Trump Just Used Normal Winter Weather To Undermine The Science Behind Climate Change

The president re-upped a favored talking point of climate change deniers.

President Donald Trump used forecasts for what could be record-breaking cold weather over New Year’s Eve to push a widely disproven talking point denying climate change.

In a message posted to his Twitter account on Thursday night, Trump incorrectly suggested that climate change and weather are the same thing, and that due to a cold snap, parts of the United States could benefit from global warming.

“Perhaps we could use a little bit of that good old Global Warming that our Country, but not other countries, was going to pay TRILLIONS OF DOLLARS to protect against,” he wrote.

As various government agencies like NASA and NOAA note, “climate” refers to atmospheric behavior over a long period of time (often decades or more), whereas “weather” can vary minute to minute.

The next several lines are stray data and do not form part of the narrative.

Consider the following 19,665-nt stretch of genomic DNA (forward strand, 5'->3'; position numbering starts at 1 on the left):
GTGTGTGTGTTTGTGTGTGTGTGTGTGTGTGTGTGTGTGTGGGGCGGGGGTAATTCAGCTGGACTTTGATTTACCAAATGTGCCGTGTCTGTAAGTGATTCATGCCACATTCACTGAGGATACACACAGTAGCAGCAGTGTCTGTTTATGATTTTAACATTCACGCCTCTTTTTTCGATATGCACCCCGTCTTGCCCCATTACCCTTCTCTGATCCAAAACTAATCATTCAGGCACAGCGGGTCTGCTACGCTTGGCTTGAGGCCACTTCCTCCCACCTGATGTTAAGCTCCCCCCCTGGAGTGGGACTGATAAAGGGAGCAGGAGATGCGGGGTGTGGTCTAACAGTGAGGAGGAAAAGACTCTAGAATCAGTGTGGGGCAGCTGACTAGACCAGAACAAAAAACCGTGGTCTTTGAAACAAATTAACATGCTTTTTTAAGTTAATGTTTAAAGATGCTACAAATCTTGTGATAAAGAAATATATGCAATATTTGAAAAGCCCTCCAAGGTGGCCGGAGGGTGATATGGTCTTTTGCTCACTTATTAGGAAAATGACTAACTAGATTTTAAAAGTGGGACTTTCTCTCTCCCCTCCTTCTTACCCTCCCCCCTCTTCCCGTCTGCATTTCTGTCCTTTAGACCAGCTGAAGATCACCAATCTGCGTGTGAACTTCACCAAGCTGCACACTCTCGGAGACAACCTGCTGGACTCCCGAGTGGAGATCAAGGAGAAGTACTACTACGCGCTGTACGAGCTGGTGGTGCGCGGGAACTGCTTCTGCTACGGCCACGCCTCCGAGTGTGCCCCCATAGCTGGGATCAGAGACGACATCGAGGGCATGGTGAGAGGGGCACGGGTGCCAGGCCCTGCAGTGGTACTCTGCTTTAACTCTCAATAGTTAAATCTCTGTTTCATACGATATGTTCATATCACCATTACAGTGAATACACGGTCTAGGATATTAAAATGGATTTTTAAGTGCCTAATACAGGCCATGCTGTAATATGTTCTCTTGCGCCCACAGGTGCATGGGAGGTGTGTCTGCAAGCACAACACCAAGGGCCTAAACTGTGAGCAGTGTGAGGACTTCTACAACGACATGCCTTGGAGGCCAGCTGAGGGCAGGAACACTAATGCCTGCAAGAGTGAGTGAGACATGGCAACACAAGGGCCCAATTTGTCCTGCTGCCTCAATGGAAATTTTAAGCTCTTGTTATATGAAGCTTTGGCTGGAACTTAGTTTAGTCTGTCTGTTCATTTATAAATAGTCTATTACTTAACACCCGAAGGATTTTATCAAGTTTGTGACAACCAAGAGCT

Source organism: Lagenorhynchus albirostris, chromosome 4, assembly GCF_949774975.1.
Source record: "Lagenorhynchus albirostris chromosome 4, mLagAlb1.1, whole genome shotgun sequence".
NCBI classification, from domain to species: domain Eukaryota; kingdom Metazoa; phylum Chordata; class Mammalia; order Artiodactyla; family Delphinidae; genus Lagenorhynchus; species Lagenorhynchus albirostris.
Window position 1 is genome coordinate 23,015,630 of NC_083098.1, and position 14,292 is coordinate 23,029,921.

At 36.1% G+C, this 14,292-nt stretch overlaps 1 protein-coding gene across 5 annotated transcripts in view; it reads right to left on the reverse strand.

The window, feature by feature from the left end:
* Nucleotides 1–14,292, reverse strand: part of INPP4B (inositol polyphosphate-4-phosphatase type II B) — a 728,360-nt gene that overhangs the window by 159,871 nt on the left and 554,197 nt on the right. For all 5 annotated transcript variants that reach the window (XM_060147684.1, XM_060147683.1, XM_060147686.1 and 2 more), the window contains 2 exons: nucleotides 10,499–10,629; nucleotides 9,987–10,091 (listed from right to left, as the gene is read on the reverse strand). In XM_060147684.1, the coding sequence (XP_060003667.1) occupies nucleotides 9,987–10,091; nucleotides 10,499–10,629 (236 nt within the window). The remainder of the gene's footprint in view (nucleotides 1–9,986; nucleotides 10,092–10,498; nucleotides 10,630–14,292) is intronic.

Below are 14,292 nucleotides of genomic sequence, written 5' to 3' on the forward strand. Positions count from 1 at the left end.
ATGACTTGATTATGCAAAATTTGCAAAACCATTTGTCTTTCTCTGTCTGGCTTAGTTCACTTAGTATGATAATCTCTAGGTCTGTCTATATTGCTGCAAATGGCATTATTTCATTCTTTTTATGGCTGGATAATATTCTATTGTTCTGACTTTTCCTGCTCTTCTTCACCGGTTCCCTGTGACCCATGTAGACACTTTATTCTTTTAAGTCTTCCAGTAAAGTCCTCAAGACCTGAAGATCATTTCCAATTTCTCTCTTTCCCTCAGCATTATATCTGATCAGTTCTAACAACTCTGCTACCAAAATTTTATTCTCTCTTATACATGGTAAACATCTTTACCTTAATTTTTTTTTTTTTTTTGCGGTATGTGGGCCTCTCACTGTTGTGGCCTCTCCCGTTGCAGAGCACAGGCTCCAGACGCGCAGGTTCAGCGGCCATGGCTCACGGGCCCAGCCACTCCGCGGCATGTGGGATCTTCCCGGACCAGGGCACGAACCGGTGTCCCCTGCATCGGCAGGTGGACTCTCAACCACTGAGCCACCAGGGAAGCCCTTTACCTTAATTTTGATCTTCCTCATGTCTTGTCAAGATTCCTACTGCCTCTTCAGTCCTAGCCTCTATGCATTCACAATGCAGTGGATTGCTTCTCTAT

Whenever heavy snow falls or low temperature records are broken, climate change deniers cite those events to further their political talking points. Trump, who has called climate change a hoax manufactured by the Chinese, routinely expresses his wishes for “a big fat dose of global warming” during cold weather.

The Trump White House is staffed with some of the most high-profile climate change deniers in American politics ― including Environmental Protection Agency head Scott Pruitt and Interior Secretary Ryan Zinke ― who have quickly worked to dismantle parts of former President Barack Obama’s vast climate legacy.

Trump’s message on Thursday also appeared to reference his decision earlier this year to withdraw the U.S. from the landmark Paris climate accord ― though his tweet inaccurately represented the amount of money the U.S. government had pledged to contribute to the pact.

Under the deal, the U.S. had promised to cut greenhouse gas emissions 26 to 28 percent by 2025 compared to 2005 levels, and had committed $3 billion ― not “trillions of dollars” ― in aid to the Green Climate Fund, which helps poorer countries adapt to climate change.

It’s unclear where Trump’s figure comes from, but some agencies have said the world stands to gain trillions in economic growth under the terms of the deal, rather than take a financial hit.


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